For daily use, there are no significant dangers in indoor projects.
Modern processed lumber now uses chemicals less harmful to humans.
However, complications will occur if you use the surfaces for preparing food on it or burned it.
When you inhale the fumes from the smoke, it will cause serious issues with health since the exposure to poisonous compounds such as arsenic.
Some builders use recycled materials from telephone poles and cross ties.
Many consider this is a huge concern for people living in that house because most houses are sealed tightly to maintain energy efficiency.
The number of chemicals from the recycled boards could be elevated to harmful levels.
This could lead to a negative respiratory impact for residents inside.
How To Use Pressure Treated Wood Indoors?
When choosing lumber for any project, it is suggested to check the label affixed to the end of the board.
It tells you which compounds have been used in the method of pressure treatment and which applications have been rated for timber.
Wood rated for ground contact requires the best chemical materials but not good for an indoor project.
Treated pine of fir decking or trim lumber is preferable.
Never use recycled treated lumber indoors. It has been treated with CCA, which left it arsenic.
Below is an illustration of a treated board:
You should plan to paint or finish it if you are going to leave the processed lumber exposed, such as a post or ceiling rafter.
Giving it a protective coating not only makes its appearance more attractive but also seals in the chemicals and provides another level of protection against threats.
Several practical and safe ways of using pressurized timber indoors:
1. Wall paneling:
Coated boards are perfect for your wall paneling, especially the basement, as it provides both water and mold resistance. To assemble quicker, you should paint or stain your board to avoid the presence of chemicals.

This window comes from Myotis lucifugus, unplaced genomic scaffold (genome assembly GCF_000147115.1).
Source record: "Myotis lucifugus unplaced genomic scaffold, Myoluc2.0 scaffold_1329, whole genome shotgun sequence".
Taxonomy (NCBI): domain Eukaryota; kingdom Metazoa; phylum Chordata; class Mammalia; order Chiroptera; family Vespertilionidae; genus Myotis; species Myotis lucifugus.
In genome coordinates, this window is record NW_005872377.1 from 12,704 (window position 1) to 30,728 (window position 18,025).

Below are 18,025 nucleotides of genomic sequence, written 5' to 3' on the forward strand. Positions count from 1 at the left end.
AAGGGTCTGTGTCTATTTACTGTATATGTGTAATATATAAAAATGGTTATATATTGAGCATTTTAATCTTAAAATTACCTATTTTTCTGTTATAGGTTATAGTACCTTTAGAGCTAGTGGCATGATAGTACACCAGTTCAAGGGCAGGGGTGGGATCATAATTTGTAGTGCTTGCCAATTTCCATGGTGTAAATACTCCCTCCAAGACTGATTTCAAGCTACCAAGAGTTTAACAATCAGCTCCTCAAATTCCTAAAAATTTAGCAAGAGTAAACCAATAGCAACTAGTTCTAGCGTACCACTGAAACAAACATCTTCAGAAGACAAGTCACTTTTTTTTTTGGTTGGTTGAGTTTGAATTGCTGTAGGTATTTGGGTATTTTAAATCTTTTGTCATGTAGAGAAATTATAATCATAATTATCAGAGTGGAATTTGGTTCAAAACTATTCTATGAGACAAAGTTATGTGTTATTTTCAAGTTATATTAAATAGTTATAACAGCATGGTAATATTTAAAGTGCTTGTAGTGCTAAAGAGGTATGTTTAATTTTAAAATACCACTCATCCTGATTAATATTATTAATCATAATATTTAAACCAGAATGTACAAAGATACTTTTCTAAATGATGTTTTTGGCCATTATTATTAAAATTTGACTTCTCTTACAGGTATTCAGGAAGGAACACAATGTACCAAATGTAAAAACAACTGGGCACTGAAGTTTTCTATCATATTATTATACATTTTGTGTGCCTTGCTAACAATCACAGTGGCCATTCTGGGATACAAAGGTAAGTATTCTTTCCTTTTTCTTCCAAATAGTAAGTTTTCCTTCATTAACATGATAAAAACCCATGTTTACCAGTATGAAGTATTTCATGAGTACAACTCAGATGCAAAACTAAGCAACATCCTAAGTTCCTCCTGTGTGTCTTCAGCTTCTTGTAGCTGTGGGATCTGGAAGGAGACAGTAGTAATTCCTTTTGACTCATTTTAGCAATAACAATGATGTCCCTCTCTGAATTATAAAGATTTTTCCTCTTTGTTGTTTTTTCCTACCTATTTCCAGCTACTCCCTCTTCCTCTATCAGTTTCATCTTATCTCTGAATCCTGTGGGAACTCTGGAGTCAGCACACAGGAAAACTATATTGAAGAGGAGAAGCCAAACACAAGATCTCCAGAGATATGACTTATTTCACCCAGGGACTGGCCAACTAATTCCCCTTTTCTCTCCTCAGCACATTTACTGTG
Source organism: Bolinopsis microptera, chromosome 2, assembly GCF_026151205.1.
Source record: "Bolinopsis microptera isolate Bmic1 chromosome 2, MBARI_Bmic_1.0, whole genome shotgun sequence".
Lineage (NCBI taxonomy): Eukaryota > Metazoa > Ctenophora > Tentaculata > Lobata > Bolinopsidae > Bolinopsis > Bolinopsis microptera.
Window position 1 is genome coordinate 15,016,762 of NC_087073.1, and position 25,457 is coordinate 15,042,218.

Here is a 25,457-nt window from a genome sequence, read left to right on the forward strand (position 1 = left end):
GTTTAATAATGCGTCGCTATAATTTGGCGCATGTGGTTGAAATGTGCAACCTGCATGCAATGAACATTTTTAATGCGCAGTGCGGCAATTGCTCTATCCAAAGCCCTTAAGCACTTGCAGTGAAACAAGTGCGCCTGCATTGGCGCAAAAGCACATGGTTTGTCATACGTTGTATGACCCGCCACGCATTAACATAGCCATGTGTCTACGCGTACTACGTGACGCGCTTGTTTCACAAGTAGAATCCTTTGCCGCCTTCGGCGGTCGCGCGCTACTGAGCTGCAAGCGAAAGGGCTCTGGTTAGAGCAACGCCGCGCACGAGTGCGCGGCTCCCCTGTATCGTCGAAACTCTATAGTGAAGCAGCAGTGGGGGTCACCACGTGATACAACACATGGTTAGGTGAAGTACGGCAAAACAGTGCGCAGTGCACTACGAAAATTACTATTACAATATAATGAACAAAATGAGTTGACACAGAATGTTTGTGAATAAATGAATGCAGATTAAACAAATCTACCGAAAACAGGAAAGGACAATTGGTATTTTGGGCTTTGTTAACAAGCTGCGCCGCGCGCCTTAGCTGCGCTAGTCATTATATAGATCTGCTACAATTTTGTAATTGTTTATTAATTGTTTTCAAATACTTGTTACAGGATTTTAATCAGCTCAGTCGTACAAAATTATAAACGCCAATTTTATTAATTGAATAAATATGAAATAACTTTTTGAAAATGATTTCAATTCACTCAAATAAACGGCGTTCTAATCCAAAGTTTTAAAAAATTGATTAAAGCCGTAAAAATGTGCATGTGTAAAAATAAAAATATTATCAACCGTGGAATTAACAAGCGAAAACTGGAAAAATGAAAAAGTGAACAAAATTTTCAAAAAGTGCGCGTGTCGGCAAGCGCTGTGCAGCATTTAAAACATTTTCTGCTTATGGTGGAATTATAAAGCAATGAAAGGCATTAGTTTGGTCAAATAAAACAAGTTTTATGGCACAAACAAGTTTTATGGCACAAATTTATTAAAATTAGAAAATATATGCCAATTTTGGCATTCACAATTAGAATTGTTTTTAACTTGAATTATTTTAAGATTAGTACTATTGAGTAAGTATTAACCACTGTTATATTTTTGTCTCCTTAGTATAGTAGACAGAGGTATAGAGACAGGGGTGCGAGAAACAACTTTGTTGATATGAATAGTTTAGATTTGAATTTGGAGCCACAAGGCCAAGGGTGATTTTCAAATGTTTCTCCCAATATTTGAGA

The floor is one of the best areas where you can use pressurized lumber. These wood are reputed for resisting molds and moisture such that we can use it on wet floors such as bathrooms. You should try cutting with a laminate or a carpet to avoid the threat of chemicals.
3. Sill plates:
Sill plates are usually fixed to the lower parts of the door or wall which help in anchoring the home to the foundation. Treated boards are compatible with carbon steel fasteners, do not need special handling, and also prevent decay and insect infestation.
Pressurized lumber is one of the best options for frame basements. When used, this kind of material can resist the growth of molds, mildew, and even moisture.
We can use treated lumber in the making of indoor furniture such as kitchen tables, chairs, etc. areas with high humidity. Nevertheless, since they likely come into contact with utensils and so much more, we do recommend adding a top coat like paint or stain to the surface of your boards.
You should use pressure treated wood indoors but please pay attention to these precautions for your safety:
- The sawdust maybe a nose, eye, and skin irritant: It is strongly advisable to use a dust mask, eyes cover, and prevent contact with your skin as much as possible, and do not forget to gather the sawdust for disposal.